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Biden and German chancellor try to project unity amid threat of Russian aggression

Some fault Germany for not taking on a more active role in preparing a response to a potential invasion of Ukraine

President Biden and German Chancellor Olaf Scholz at the White House on Feb. 7. (Demetrius Freeman/The Washington Post)
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Amid escalating worry about a Russian invasion of Ukraine, President Biden and German Chancellor Olaf Scholz stood together at the White House on Monday in an attempt to present a united front against Russian aggression and play down any divisions over a major natural gas pipeline the United States thinks could harm Ukraine.

Germany has faced widespread criticism for not taking a more active role with European allies in preparing a response, but Biden tried to brush aside questions about any divisions between the two longtime allies during a joint news conference.

“Germany and [the] United States are close friends,” Biden said. “There is no issue of global importance where Germany and the United States are not working together.”

At one point during the news conference, Scholz paused and addressed the room in English.

“This is a good idea to say to our American friends: We will be united,” he said. “We will act together. And we will take all the necessary steps, and all the necessary steps will be done by all of us together.”

As U.S. predicts Russia could seize Kyiv in days, diplomatic efforts set to intensify this week

The two leaders were expected to privately discuss creating a robust sanctions package as well as the U.S. views on a gas pipeline connecting Germany and Russia. The Nord Stream 2 project, which is nearly complete, has long been a thorny issue between the two countries, with the United States expressing concern that it could give Russia leverage over Germany while harming Ukraine by weakening its status as a conduit for Russian natural gas.

But during the news conference, it created an odd scenario of an American president threatening to end a German pipeline — and with the German chancellor hesitating to agree publicly.

“If Russia invades — that means tanks and troops will cross into the border of Ukraine — again, there will be no longer Nord Stream 2. We will bring an end to it,” Biden said. When asked how he could make such a guarantee given that the project is within Germany, Biden responded, “I promise you we’ll be able to do it.”

Scholz left Germany’s commitment to such a maneuver more ambiguous, saying, “It is important we don’t spell out everything in public.”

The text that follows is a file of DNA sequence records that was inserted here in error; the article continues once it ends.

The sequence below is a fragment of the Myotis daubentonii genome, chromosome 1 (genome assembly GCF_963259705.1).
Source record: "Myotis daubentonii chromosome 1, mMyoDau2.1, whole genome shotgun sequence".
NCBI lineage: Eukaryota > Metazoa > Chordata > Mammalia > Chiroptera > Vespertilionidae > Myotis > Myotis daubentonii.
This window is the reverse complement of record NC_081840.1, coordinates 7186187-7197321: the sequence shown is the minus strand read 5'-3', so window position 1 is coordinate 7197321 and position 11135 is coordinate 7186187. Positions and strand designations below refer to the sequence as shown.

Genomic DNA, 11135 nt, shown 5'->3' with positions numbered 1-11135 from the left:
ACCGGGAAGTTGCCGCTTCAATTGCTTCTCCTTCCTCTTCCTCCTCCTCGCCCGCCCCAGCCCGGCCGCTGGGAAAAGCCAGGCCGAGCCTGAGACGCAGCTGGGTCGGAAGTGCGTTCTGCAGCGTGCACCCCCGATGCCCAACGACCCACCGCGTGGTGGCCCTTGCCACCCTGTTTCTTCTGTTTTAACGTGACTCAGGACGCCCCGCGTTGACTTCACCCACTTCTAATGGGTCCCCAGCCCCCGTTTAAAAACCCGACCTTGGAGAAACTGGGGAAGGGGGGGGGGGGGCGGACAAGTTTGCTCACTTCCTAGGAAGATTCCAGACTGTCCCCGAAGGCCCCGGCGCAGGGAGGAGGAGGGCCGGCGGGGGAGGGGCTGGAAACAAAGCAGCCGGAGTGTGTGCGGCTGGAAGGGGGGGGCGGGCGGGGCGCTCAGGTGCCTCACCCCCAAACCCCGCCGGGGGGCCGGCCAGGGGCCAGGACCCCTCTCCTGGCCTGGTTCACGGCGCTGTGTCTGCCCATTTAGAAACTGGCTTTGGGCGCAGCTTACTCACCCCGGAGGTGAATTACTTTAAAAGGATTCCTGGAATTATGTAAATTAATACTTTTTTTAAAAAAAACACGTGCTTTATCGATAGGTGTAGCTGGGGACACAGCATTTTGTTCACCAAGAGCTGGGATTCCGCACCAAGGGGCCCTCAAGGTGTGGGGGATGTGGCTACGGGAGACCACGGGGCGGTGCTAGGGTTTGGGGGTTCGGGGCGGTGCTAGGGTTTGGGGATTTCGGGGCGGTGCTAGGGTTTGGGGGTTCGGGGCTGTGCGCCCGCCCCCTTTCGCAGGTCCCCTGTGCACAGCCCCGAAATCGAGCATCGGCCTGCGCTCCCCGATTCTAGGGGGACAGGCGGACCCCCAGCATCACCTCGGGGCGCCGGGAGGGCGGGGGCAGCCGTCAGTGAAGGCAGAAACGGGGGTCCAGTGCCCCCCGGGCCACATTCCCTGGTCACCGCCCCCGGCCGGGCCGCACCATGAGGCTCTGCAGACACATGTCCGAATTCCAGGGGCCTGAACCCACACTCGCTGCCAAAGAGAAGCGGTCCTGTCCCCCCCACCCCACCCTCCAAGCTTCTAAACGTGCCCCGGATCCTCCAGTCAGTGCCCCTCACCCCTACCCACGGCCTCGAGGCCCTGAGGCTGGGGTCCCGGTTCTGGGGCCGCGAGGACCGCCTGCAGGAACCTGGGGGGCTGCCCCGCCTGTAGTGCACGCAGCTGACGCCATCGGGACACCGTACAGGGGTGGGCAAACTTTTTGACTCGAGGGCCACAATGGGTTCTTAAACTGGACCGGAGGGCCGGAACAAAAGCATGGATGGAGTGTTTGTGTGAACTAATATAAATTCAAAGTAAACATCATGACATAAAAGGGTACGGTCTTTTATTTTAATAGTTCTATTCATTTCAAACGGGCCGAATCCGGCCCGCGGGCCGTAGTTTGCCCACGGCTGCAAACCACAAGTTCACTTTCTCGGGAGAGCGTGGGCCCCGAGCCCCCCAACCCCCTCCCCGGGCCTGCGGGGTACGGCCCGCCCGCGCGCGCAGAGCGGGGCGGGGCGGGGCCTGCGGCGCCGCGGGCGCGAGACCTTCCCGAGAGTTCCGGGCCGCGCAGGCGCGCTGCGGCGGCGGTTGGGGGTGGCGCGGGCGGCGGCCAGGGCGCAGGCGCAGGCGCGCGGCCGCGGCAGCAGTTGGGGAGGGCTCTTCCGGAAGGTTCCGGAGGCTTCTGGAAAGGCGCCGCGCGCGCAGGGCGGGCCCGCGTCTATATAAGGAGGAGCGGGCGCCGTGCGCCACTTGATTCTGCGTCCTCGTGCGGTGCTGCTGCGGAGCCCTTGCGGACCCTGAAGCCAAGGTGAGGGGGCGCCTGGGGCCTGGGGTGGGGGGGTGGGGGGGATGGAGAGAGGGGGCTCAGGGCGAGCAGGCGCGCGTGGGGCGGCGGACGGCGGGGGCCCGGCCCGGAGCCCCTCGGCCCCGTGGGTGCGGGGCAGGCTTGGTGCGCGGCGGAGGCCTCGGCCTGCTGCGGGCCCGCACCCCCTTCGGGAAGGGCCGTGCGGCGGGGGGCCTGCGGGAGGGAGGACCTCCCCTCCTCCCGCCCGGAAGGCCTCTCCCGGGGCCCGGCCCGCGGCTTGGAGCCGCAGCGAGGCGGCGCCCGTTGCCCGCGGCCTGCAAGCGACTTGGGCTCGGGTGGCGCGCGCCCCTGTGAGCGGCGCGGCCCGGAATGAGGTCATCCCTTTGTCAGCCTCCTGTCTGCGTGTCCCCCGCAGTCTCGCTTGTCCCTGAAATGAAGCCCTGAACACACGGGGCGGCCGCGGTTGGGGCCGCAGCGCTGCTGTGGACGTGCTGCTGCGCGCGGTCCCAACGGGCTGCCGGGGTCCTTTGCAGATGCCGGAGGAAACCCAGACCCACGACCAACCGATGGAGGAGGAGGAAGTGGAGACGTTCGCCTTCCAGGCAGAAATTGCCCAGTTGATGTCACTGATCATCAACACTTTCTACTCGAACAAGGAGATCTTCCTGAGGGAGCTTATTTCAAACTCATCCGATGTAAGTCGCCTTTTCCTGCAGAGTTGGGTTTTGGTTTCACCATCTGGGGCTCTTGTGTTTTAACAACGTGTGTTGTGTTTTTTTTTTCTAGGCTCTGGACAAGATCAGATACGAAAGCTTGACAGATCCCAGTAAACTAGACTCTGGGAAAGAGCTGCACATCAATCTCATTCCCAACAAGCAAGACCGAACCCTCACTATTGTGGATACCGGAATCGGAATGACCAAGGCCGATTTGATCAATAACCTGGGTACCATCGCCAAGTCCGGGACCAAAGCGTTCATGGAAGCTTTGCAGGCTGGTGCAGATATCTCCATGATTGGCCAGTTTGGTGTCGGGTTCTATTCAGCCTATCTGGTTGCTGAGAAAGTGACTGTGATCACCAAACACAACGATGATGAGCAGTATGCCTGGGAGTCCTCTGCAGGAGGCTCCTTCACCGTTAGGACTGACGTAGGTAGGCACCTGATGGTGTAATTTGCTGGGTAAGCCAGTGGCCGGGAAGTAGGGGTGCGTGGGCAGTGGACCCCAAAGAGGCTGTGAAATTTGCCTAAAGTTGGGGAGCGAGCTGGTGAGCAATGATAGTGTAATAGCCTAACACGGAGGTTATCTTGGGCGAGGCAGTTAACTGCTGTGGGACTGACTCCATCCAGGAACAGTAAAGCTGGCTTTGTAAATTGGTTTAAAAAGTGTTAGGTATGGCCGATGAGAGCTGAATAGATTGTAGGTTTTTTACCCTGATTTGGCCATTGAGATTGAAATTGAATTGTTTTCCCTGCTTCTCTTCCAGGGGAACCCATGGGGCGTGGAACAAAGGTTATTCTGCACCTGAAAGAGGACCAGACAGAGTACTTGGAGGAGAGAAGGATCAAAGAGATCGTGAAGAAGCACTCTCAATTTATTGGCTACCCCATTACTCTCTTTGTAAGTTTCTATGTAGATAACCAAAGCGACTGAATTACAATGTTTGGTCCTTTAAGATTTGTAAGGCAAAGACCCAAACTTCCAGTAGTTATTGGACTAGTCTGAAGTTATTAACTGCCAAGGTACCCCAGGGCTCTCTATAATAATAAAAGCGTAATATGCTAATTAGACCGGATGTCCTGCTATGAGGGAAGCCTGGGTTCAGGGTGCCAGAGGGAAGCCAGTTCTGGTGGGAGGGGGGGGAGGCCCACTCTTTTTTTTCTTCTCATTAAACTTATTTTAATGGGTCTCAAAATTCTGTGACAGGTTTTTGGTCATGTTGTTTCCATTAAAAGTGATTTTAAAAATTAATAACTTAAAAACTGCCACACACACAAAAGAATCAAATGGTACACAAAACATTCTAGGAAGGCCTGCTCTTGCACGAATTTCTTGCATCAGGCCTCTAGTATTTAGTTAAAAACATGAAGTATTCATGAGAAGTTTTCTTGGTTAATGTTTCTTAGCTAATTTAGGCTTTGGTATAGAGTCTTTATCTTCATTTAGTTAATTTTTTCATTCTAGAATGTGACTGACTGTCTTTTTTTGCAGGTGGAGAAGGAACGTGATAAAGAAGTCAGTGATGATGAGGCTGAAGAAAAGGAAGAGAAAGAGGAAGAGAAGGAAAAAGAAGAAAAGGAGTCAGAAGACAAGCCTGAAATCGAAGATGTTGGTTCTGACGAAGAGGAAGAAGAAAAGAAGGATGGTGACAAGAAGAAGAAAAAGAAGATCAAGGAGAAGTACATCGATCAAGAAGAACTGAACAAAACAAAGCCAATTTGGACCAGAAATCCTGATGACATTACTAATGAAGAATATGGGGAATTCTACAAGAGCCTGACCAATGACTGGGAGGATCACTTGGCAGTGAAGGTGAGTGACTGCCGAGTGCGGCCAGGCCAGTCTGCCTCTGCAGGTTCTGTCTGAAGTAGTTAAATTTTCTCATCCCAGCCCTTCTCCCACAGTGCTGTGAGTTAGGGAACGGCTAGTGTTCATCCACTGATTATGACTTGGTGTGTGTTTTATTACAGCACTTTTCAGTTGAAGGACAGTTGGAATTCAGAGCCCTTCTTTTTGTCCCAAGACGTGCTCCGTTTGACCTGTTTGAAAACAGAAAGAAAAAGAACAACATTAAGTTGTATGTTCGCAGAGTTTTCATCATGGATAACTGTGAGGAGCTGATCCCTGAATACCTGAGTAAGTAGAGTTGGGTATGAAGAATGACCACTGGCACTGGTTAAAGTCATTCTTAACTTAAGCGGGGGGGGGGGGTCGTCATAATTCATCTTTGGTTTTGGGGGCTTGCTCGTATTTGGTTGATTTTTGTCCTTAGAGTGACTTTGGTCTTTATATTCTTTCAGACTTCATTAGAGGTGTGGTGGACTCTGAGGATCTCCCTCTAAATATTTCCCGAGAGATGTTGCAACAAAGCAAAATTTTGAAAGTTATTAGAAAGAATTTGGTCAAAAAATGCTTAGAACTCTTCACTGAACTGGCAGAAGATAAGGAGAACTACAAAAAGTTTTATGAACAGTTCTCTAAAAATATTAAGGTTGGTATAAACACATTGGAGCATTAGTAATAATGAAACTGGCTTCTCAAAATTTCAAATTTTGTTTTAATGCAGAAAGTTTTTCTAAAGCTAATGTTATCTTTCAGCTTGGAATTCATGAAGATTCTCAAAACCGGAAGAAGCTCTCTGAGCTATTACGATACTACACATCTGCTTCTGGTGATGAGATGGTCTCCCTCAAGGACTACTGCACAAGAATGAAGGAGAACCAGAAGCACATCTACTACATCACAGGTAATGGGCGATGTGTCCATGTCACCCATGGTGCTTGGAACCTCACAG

“We will take these measures with our allies, with our partners, with the U.S. and we will take all necessary steps,” he said, according to a translation of remarks he delivered in German. “You can be sure there won’t be any measure we have a different approach.”

Even while he never mentioned the Nord Stream 2 project specifically, Scholz said they discussed a robust sanctions package. “There will be a high price for Russia,” he said. “This is a very clear message.”

While Biden often touts his long history with world leaders, his relationship with Scholz is relatively new. It was Scholz’s first visit to Washington since he took office two months ago and, while they repeatedly emphasized unity, the personal relationship still appeared a bit stiff.

Biden and Scholz met at the Group of 20 summit in Rome last year, and they have had several calls since then. But their personal relationship is not nearly as extensive as Biden’s was with Scholz’s predecessor, Angela Merkel, one of Europe’s most important leaders during her 16 years in office. On her final visit to Washington over the summer, there was evident warmth as she referred to Biden as “Dear Joe” and he remarked, “She knows the Oval Office as well as I do.”

While the potential conflict between Ukraine and Russia was among the most pressing issues, Biden and Scholz also discussed the coronavirus pandemic, climate change, stability in the Western Balkans, and China’s aggressive economic practices and human rights abuses.

Earlier in the day, Biden and Scholz were in the Oval Office, both wearing masks as reporters were briefly let into the room.

“It's good to have a chance to get to know you more personally,” Biden said.

“And, you know, to state the obvious, Germany is one of America’s closest allies, working in lockstep,” Biden added, “to further deter Russian aggression in Europe, and to address the challenges posed by China and promote stability to vote in the Western Balkans.”

Scholz thanked Biden for the invitation to the White House and said he looked forward to discussing various topics. “We are closest allies and working intensely together,” he said.

“This is necessary for doing the steps that we have to do, for instance, fighting against Russian aggression against Ukraine,” he added. “So it’s an important meeting at a very, very important time.”